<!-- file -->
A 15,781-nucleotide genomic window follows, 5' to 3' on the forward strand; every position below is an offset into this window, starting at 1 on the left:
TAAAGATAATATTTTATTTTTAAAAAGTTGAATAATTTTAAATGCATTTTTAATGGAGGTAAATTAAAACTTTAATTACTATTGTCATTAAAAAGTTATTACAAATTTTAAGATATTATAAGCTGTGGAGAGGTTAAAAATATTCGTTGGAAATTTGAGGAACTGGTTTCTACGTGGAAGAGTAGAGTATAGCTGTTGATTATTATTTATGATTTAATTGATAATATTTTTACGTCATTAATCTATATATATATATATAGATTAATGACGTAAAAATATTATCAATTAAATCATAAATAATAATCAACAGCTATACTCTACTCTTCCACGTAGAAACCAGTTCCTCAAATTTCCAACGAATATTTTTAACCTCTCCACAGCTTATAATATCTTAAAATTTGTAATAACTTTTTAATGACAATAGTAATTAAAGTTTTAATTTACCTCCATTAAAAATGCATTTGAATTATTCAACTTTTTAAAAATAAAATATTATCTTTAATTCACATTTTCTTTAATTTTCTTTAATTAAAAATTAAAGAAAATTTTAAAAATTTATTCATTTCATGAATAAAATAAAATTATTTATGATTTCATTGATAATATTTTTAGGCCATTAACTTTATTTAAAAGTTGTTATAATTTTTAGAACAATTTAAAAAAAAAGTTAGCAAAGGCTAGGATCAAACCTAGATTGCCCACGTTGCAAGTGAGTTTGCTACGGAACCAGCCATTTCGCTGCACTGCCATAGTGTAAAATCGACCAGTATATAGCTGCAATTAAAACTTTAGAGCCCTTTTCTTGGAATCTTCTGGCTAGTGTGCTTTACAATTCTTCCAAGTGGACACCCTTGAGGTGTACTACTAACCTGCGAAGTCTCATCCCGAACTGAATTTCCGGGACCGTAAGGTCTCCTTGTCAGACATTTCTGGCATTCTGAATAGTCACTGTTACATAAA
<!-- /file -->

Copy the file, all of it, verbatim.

A 15,781-nucleotide genomic window follows, 5' to 3' on the forward strand; every position below is an offset into this window, starting at 1 on the left:
TAAAGATAATATTTTATTTTTAAAAAGTTGAATAATTTTAAATGCATTTTTAATGGAGGTAAATTAAAACTTTAATTACTATTGTCATTAAAAAGTTATTACAAATTTTAAGATATTATAAGCTGTGGAGAGGTTAAAAATATTCGTTGGAAATTTGAGGAACTGGTTTCTACGTGGAAGAGTAGAGTATAGCTGTTGATTATTATTTATGATTTAATTGATAATATTTTTACGTCATTAATCTATATATATATATATAGATTAATGACGTAAAAATATTATCAATTAAATCATAAATAATAATCAACAGCTATACTCTACTCTTCCACGTAGAAACCAGTTCCTCAAATTTCCAACGAATATTTTTAACCTCTCCACAGCTTATAATATCTTAAAATTTGTAATAACTTTTTAATGACAATAGTAATTAAAGTTTTAATTTACCTCCATTAAAAATGCATTTGAATTATTCAACTTTTTAAAAATAAAATATTATCTTTAATTCACATTTTCTTTAATTTTCTTTAATTAAAAATTAAAGAAAATTTTAAAAATTTATTCATTTCATGAATAAAATAAAATTATTTATGATTTCATTGATAATATTTTTAGGCCATTAACTTTATTTAAAAGTTGTTATAATTTTTAGAACAATTTAAAAAAAAAGTTAGCAAAGGCTAGGATCAAACCTAGATTGCCCACGTTGCAAGTGAGTTTGCTACGGAACCAGCCATTTCGCTGCACTGCCATAGTGTAAAATCGACCAGTATATAGCTGCAATTAAAACTTTAGAGCCCTTTTCTTGGAATCTTCTGGCTAGTGTGCTTTACAATTCTTCCAAGTGGACACCCTTGAGGTGTACTACTAACCTGCGAAGTCTCATCCCGAACTGAATTTCCGGGACCGTAAGGTCTCCTTGTCAGACATTTCTGGCATTCTGAATAGTCACTGTTACATAAA